He's been known, revered and even feared within the hip-hop industry as Jimmy Henchman for over a decade. Now, he's still respected and feared, but as Jimmy Rosemond. That's right, the industry veteran and CEO of Czar Entertainment, has dropped the Henchman tag and is entering the next phase of his burgeoning business.
In a day and age in hip-hop where industry cats only talk tough, Rosemond just shows and proves ... and in relative silence. He was instrumental in making the Mike Tyson/Lennox Lewis fight happen. But, you didn't know that. See, Rosemond doesn't talk much. He just gets the job done.
Here, Rosemond speaks about his memorable trip to Haiti, the whole saga between his client Game and 50 Cent, supplying the Notorious B.I.G. with hustler stories and overall, being real with integrity in hip-hop.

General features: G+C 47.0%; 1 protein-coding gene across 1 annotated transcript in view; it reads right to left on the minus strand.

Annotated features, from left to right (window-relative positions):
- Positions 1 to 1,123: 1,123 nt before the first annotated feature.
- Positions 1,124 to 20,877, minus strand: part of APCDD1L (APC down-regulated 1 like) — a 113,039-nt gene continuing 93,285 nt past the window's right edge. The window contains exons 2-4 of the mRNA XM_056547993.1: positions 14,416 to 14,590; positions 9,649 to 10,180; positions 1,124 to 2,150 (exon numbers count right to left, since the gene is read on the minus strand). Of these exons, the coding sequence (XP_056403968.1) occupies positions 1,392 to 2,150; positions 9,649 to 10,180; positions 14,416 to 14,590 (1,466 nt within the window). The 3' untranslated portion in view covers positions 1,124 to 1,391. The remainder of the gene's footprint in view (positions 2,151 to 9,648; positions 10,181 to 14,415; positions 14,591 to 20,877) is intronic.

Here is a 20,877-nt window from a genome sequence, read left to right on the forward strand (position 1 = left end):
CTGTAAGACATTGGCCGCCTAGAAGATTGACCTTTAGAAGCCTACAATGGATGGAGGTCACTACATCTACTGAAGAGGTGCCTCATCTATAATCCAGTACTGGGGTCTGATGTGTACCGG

BallerStatus.com: We have known you as Jimmy Henchman for years. Why drop the Henchman moniker now?
Jimmy Rosemond: I just think when I got the name Henchman, it was an urban name for me. When Puffy took on the name of Bad Boy, I was looking for something on the same plane that would show that urban side, so Henchman it was. Lately I have moved away from just being urban and have also crossed over into the pop world. Some people don't realize that this thing is almost like wrestling and it's entertainment and they made the name more literal than it is. Urban kids understand where the name came from, but when you go into the other side they're really taking this name literal. So, I really thought Henchman took me as far as I could go into my career. We look to further our self. My past is so urban that there's no way around it, but I didn't need the stigma around the name. It was time to shed the name and move into a more mainstream situation because I have more mainstream acts now.
BallerStatus.com: You recently took a trip to Haiti with Wyclef, where y'all were doing various charity work. How did that experience affect you?